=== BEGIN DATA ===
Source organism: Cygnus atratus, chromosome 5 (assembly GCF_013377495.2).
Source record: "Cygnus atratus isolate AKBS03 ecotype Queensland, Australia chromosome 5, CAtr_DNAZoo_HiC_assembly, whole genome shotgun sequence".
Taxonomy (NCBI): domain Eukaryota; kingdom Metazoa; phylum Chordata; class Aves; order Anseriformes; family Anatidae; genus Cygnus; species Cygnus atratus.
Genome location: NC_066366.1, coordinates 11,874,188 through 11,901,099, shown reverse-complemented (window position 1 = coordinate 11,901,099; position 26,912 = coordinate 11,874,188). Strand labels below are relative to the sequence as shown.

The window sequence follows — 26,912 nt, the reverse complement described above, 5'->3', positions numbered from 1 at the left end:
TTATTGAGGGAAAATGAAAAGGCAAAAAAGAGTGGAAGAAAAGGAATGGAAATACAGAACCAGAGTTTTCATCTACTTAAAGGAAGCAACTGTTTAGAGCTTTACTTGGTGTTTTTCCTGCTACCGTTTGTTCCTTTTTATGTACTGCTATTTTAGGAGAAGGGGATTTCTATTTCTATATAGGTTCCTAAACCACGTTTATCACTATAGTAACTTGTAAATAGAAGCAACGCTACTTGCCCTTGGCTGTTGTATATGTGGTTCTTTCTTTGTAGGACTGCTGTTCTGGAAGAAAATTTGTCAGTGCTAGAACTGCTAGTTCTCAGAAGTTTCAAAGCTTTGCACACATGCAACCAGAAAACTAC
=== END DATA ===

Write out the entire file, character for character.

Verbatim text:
Source organism: Cygnus atratus, chromosome 5 (assembly GCF_013377495.2).
Source record: "Cygnus atratus isolate AKBS03 ecotype Queensland, Australia chromosome 5, CAtr_DNAZoo_HiC_assembly, whole genome shotgun sequence".
Taxonomy (NCBI): domain Eukaryota; kingdom Metazoa; phylum Chordata; class Aves; order Anseriformes; family Anatidae; genus Cygnus; species Cygnus atratus.
Genome location: NC_066366.1, coordinates 11,874,188 through 11,901,099, shown reverse-complemented (window position 1 = coordinate 11,901,099; position 26,912 = coordinate 11,874,188). Strand labels below are relative to the sequence as shown.

The window sequence follows — 26,912 nt, the reverse complement described above, 5'->3', positions numbered from 1 at the left end:
TTATTGAGGGAAAATGAAAAGGCAAAAAAGAGTGGAAGAAAAGGAATGGAAATACAGAACCAGAGTTTTCATCTACTTAAAGGAAGCAACTGTTTAGAGCTTTACTTGGTGTTTTTCCTGCTACCGTTTGTTCCTTTTTATGTACTGCTATTTTAGGAGAAGGGGATTTCTATTTCTATATAGGTTCCTAAACCACGTTTATCACTATAGTAACTTGTAAATAGAAGCAACGCTACTTGCCCTTGGCTGTTGTATATGTGGTTCTTTCTTTGTAGGACTGCTGTTCTGGAAGAAAATTTGTCAGTGCTAGAACTGCTAGTTCTCAGAAGTTTCAAAGCTTTGCACACATGCAACCAGAAAACTAC